Share Facebook Twitter Google + LinkedIn Pinterest After this season, you may be tempted to park your equipment in the shed and take a much needed winter break. You probably remembered to winterize your machinery, but you may have overlooked the need to winterize your precision ag technology. Here are some tips to ensure your monitors and sensors continue to function next season.Bring technology indoors.Although precision ag technology is ruggedized to protect against harsh field conditions, the temperatures that we often experience during a Midwest winter are low enough to potentially damage the electronic components of in-cab displays and sensors such as the GPS receiver. Remove them and store indoors to protect them from the winter weather. Even if your equipment is parked in a protected area, it may be wise to remove sensors and store them to protect against rodent damage.Export and backup data from cardsWinter is a great time to pull this season’s data off data cards and/or in-cab displays. It’s a good practice to create a backup of the raw data before beginning to clean and process it. Come up with a good method of organizing your data and stay consistent from year to year. This will make analyzing, sharing, and storing it easier.Make repairsInspect your equipment especially wiring harnesses for damage. Weakened cables and damaged components can be ordered and replaced now to help avoid the frustrating slowdowns that occur when they fail in-season.Contact dealer about firmware upgrades for technologyMaking needed updates now can simplify your list of things to do before field work starts next spring.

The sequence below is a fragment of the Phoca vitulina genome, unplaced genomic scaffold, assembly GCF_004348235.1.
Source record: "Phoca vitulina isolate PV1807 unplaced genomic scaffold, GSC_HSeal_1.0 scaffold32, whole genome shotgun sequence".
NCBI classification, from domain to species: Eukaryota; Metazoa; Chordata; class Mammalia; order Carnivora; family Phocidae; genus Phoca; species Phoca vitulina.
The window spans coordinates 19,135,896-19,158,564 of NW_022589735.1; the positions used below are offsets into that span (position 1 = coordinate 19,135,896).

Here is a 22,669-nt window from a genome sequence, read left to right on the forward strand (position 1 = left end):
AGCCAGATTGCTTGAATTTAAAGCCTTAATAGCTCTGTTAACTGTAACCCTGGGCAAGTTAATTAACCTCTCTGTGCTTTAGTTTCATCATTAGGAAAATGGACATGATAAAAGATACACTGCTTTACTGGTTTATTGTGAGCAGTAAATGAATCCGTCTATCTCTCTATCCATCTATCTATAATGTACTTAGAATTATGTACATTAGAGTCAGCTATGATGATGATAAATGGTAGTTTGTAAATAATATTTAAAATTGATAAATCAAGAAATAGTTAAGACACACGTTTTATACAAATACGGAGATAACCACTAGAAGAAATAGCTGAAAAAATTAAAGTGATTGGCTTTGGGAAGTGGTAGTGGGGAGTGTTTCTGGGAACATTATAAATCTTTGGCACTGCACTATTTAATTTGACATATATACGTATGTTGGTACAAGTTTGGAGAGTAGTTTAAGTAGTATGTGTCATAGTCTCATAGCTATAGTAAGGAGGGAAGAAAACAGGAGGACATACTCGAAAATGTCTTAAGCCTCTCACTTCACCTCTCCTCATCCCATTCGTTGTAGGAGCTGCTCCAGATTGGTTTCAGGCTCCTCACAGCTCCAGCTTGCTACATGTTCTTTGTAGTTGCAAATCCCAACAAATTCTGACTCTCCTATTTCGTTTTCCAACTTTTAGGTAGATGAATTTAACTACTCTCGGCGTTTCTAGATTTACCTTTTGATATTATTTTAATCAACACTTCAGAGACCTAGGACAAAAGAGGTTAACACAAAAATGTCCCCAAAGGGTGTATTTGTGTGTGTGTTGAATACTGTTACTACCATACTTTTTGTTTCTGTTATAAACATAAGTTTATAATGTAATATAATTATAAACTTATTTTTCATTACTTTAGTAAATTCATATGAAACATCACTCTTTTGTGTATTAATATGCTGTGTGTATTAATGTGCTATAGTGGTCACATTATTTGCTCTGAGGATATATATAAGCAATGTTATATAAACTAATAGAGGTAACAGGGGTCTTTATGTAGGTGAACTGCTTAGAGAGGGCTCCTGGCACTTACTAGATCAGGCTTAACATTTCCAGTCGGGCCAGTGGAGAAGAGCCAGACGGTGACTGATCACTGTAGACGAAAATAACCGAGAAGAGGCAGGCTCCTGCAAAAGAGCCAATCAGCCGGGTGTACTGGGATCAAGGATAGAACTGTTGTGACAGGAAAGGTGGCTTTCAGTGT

Tags:#Product Reviews#web Why Tech Companies Need Simpler Terms of Servic… TechSmith, the makers of powerful screencast recording software Camtasia and screen capture app SnagIt, announced this morning that a beta version of SnagIt is now available for the Mac. The Windows version costs $50 but the Mac beta is free for now. It’s great.If you’ve used Skitch or Little Snapper, SnagIt seems much more full-featured. The best parts I’ve seen so far are far more font options and really easy composite image creation. The company’s demo video is below. This is just beta software and hopefully it will be more stable and less clunky than early versions of TechSmith’s free cross-platform video and image product Jing Project. The recently released Camtasia for Mac was very well done and appears quite stable.One thing that’s missing is the ability to quickly post an image to Flickr or any other online site. That would be nice and is a feature that competitors offer. Easy click and drag resize is something that SnagIt could pick up from other services as well. All in all, though, this looks like a very nice product. marshall kirkpatrick A Web Developer’s New Best Friend is the AI Wai… Top Reasons to Go With Managed WordPress Hosting Related Posts 8 Best WordPress Hosting Solutions on the Market